Trinity College lawns dug up to make room for wild flowers

Re-wilding of lawns at the entrance are an effort to address biodiversity crisis

The Lawns being removed from the front entrance at Trinity College. Photograph Nick Bradshaw

The Lawns being removed from the front entrance at Trinity College. Photograph Nick Bradshaw

 

The manicured lawns at the front entrance at Trinity College Dublin have been removed and are about to be transformed into a wildflower meadow in response to Ireland’s “biodiversity crisis”.

First announced in February, the move which make islands of the famous twin statues of Edmund Burke and Oliver Goldsmith, brings to an end to 150 years of grass cutting, which made the lawns at the front of the college as smooth as a cricket pitch.

The conversion into a bee-friendly, wild-flower meadow began in recent days after the public overwhelmingly backed the move in an online poll in April.

Of almost 14,000 votes, 12,500 were in favour of replanting the front of the university which faces onto College Green.

Prof John Parnell, chair of Trinity’s grounds and gardens committee, said the results sent a message that “people want to see more biodiversity and in particular want institutions to set an example”.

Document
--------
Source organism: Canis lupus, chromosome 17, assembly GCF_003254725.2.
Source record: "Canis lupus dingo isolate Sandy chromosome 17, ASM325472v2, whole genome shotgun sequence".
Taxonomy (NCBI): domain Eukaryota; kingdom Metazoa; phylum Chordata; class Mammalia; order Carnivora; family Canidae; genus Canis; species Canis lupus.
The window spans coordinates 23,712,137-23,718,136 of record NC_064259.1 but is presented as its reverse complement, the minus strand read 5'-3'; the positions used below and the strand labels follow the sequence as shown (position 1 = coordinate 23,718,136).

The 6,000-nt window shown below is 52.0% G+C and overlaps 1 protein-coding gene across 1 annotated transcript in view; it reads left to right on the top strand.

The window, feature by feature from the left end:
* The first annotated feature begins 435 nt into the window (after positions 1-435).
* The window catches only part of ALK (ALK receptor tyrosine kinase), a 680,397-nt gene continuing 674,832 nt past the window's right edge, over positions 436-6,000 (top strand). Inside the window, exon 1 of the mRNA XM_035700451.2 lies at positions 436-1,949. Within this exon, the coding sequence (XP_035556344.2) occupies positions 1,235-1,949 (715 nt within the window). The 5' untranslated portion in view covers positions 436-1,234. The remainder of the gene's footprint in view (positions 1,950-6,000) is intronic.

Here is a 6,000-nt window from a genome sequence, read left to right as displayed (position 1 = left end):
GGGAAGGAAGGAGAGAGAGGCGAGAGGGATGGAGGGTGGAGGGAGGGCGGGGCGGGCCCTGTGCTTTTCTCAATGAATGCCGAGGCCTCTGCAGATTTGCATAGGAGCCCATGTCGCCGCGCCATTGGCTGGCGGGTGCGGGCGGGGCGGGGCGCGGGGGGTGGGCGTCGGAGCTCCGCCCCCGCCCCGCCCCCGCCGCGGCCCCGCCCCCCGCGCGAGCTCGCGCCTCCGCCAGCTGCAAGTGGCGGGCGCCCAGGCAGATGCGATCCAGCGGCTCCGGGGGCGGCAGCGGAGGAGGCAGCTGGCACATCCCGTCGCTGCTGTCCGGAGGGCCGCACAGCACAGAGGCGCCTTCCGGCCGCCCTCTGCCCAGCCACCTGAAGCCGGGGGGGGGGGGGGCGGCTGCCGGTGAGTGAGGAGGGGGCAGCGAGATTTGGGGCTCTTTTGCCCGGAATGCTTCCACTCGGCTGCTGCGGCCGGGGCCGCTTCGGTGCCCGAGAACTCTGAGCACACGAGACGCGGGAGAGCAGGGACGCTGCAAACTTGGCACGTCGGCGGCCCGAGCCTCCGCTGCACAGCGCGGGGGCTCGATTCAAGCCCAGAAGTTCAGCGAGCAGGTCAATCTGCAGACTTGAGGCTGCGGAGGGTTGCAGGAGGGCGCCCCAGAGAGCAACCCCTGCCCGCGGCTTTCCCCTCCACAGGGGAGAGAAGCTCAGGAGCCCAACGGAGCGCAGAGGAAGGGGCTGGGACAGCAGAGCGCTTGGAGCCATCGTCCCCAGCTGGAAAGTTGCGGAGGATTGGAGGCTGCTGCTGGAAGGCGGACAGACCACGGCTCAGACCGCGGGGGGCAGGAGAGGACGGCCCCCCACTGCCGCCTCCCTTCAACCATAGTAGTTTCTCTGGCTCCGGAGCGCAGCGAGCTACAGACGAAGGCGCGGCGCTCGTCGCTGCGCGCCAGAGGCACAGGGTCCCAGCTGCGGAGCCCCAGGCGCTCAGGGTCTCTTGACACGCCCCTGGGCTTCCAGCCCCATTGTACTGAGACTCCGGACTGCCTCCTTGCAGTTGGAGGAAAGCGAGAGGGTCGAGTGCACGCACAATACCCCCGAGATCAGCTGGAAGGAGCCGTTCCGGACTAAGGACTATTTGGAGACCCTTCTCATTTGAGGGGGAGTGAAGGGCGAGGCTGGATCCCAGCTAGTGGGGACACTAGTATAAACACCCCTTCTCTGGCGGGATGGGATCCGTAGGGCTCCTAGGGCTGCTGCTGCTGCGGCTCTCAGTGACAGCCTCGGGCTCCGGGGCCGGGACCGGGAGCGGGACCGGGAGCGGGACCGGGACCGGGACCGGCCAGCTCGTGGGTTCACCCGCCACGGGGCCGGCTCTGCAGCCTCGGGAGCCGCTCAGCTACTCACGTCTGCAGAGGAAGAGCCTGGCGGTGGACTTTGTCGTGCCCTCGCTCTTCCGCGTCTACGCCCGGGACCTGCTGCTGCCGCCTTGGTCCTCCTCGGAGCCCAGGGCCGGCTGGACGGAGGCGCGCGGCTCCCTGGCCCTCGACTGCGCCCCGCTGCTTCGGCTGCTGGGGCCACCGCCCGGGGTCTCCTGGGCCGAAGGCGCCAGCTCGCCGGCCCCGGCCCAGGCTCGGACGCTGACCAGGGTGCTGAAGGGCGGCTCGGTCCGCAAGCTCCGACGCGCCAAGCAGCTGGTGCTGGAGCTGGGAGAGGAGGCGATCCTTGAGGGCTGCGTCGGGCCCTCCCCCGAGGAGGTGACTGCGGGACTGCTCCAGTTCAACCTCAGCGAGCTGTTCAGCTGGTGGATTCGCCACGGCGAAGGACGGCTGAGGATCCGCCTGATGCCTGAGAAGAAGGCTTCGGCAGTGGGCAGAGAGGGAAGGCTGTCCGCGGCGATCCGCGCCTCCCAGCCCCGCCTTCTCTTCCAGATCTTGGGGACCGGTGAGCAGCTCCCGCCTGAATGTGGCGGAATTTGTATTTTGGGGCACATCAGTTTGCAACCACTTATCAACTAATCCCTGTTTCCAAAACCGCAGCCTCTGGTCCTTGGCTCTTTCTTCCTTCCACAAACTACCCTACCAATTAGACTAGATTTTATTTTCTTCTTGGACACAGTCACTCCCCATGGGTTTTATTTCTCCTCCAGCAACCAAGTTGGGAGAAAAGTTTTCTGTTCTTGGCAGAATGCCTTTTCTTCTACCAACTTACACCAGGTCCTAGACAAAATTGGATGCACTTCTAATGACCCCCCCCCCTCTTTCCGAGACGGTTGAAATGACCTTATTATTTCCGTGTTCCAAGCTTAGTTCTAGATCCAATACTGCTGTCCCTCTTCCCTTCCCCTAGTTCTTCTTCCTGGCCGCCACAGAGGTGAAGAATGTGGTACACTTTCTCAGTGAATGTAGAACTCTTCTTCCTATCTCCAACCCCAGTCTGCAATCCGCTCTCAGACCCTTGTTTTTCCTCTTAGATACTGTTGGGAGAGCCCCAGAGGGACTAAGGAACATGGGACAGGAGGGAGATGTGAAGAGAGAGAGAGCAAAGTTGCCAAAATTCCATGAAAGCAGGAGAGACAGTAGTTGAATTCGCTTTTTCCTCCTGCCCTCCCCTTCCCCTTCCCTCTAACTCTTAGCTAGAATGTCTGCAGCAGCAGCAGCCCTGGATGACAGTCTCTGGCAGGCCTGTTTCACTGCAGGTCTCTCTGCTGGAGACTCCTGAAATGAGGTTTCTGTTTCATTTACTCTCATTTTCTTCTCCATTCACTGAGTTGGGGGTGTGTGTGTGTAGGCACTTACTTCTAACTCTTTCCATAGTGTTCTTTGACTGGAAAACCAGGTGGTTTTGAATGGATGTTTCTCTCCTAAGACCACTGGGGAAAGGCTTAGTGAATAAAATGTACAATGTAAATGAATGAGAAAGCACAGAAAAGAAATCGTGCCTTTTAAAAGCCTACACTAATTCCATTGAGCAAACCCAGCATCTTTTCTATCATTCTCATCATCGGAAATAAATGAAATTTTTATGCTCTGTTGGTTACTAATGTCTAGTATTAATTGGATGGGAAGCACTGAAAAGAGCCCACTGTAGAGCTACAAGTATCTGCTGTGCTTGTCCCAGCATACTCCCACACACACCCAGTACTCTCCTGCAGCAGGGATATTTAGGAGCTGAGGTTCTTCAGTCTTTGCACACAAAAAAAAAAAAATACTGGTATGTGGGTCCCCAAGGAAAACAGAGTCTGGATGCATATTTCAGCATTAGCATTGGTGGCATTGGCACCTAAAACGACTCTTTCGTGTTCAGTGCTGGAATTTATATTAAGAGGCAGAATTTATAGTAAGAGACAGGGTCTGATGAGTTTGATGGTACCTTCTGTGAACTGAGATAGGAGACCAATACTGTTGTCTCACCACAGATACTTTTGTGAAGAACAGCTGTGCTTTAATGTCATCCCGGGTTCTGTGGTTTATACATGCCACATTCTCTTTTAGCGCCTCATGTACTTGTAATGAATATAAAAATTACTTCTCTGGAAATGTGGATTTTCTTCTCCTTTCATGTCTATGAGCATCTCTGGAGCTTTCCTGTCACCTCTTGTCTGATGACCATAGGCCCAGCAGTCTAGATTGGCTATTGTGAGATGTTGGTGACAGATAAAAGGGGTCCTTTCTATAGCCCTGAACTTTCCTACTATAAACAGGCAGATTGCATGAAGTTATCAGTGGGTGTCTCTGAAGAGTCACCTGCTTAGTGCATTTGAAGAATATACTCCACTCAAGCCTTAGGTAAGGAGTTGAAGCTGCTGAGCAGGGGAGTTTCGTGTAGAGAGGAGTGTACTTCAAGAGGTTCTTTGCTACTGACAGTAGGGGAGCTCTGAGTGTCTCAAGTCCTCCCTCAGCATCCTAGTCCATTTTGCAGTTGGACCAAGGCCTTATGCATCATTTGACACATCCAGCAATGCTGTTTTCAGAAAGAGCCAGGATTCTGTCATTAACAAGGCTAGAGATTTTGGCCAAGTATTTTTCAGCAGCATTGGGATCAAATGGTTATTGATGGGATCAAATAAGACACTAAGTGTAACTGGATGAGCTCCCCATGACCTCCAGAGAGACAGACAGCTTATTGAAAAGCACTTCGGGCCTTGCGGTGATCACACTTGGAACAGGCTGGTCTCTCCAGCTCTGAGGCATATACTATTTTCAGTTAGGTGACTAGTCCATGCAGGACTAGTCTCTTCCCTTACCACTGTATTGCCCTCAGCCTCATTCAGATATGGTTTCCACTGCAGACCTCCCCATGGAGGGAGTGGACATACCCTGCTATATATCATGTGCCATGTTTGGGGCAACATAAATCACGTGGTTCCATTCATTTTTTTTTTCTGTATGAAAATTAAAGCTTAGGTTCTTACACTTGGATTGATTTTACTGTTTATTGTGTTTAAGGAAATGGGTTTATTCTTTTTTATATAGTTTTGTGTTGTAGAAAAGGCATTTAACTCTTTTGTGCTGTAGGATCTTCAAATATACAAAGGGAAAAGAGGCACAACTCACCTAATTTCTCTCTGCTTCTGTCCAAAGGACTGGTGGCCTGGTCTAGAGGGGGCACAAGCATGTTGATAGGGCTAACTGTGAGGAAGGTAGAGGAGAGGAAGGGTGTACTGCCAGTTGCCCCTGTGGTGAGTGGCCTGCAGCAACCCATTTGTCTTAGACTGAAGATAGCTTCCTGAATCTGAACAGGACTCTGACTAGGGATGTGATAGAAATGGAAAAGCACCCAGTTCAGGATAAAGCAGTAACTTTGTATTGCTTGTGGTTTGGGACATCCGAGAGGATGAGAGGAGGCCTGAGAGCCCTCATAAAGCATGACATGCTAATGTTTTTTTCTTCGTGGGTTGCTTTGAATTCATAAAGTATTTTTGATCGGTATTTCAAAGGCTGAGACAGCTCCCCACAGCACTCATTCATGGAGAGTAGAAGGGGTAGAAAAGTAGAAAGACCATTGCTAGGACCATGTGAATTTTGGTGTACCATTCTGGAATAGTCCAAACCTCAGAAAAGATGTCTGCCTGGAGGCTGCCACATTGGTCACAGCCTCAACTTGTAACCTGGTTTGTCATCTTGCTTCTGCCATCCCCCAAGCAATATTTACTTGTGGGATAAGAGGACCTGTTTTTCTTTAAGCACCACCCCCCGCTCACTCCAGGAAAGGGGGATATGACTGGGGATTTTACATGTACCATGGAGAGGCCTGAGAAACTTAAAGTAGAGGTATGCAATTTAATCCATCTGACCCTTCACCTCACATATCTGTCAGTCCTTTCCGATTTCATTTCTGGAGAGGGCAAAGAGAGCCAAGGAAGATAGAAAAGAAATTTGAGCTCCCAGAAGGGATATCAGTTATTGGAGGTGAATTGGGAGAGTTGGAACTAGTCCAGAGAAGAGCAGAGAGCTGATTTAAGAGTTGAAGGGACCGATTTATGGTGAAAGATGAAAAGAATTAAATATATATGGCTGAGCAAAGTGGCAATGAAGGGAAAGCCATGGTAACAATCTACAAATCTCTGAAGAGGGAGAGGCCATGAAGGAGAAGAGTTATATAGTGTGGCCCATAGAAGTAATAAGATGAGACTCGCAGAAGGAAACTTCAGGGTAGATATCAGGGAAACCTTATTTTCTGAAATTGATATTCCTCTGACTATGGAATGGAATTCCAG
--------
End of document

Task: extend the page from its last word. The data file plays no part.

Though the area may end up looking less tidy, supporters of the idea say it will be an important reminder of what wild nature looks like.

The Lawns being removed from the front entrance at Trinity College. Photograph Nick Bradshaw
The Lawns being removed from the front entrance at Trinity College. Photograph Nick Bradshaw

Research shows lawn-mowing, ground preparation and pesticide control can disturb important insects that feed and nest in the soil.

Planting wild flowers and minimising interference supports biodiversity, and provide a habitat for native insects and food for pollinators in the city centre.

The plants will a mix of annuals and perennials, with as many of them being of known Irish origin as possible. The aim was to extend flowering over as long a period as possible.

The area will flower in spring and summer, and be left untouched over the winter months when pollinator insects – such as butterflies, hoverflies and bees – hibernate.

The re-wilding move represents a pioneering attempt in Ireland to place wild-flower spaces in the heart of the city. The area – one of the most prominent areas in the capital – sees thousands people pass by on a daily basis.

Plants and grasses at other parts of campus are already in the form of mini meadows and cut only a few times a year to encourage wild species and to assist students and academics studying ecology.